Greece remains among the countries still considerably dependent on solid fuels, specifically lignite, an OECD (Organisation for Economic Cooperation and Development) report on Greece has noted in its section concerning the energy sector.
Greece continues to support the development of lignite-fired power stations while other countries are moving in an entirely different direction, the OECD report explained.
A swifter transition to renewable energy reliance can only be achieved if support measures for fossil fuels are gradually faded out, according to the report. This would also facilitate the implementation of a new EU directive detailing an emissions trading system.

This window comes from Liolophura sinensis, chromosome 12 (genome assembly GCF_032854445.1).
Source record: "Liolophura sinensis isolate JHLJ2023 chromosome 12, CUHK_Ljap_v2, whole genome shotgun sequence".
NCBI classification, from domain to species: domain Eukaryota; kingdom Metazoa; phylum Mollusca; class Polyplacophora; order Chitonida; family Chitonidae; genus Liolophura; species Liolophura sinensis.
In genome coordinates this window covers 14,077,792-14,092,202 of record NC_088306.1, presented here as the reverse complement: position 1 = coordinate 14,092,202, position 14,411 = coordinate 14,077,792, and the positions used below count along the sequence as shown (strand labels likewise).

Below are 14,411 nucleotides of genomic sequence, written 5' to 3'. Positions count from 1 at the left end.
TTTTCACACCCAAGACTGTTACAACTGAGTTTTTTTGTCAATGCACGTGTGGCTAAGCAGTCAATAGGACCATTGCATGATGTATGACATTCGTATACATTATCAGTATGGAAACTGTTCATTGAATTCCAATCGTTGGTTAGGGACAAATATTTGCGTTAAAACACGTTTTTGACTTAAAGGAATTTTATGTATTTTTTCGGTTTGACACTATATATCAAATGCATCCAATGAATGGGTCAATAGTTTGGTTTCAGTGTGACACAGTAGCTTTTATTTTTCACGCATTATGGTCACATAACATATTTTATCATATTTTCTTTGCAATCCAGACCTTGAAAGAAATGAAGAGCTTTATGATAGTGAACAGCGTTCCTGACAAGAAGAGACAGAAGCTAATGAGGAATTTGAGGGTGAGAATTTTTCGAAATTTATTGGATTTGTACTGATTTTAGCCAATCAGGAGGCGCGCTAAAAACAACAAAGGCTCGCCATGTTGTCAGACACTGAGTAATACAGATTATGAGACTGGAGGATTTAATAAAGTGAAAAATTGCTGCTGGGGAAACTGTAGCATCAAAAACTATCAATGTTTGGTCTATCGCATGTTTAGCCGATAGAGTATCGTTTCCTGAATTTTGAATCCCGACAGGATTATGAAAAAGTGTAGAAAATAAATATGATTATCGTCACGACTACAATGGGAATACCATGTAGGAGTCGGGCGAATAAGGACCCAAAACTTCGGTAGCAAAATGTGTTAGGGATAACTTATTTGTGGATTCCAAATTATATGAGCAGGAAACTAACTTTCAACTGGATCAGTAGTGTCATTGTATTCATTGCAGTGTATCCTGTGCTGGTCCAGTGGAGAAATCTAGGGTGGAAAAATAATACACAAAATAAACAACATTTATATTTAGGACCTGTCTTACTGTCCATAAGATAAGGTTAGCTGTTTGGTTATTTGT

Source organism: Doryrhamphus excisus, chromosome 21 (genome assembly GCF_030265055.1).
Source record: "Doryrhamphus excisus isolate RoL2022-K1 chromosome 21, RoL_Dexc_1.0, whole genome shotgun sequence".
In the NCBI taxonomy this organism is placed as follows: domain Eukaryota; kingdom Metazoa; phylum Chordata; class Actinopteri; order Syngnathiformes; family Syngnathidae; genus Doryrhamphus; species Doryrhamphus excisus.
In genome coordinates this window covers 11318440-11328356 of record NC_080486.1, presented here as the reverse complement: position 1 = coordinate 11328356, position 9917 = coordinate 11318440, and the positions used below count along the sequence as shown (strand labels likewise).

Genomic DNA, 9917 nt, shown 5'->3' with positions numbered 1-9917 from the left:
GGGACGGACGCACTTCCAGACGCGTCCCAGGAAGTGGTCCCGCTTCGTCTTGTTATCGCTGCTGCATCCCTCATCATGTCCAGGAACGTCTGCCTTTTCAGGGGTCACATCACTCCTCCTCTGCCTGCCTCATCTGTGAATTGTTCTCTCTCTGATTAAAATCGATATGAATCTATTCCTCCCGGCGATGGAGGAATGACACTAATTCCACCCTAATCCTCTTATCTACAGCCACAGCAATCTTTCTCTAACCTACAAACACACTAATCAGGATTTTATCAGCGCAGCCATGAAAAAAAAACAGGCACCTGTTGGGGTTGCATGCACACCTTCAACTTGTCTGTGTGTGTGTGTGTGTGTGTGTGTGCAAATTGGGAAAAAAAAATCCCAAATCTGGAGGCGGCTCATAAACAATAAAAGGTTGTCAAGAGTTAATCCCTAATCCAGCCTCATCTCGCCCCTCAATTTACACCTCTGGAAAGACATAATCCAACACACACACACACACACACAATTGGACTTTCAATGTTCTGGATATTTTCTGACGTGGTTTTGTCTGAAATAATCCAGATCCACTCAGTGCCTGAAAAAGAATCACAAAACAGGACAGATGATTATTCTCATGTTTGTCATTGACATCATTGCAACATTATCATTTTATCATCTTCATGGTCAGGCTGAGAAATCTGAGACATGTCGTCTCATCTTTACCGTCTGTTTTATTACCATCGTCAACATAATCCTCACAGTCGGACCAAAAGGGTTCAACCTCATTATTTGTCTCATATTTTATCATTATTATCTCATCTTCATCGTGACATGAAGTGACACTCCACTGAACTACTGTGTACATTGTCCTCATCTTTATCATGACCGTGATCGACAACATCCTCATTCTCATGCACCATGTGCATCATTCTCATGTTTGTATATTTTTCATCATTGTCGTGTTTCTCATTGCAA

The local renewable energy sector’s penetration of the Greek energy market has now reached a level of close to 15 percent, nearing the EU-28’s average, the OECD reported pointed out.
Solar energy per capita levels in Greece are among the world’s five highest, the reported pointed out.
Greenhouse gas emissions in Greece have dropped significantly in recent years and are now well below the OECD average, the report noted. The extended recession’s resulting reduction of industrial output and transportation needs were listed as main reasons for the country’s lower CO2 emission levels.
Greece is one of the few countries to have experienced an increase in environment-related tax revenues as a percentage of GDP over the past decade, the report noted in a chapter covering fuel taxes.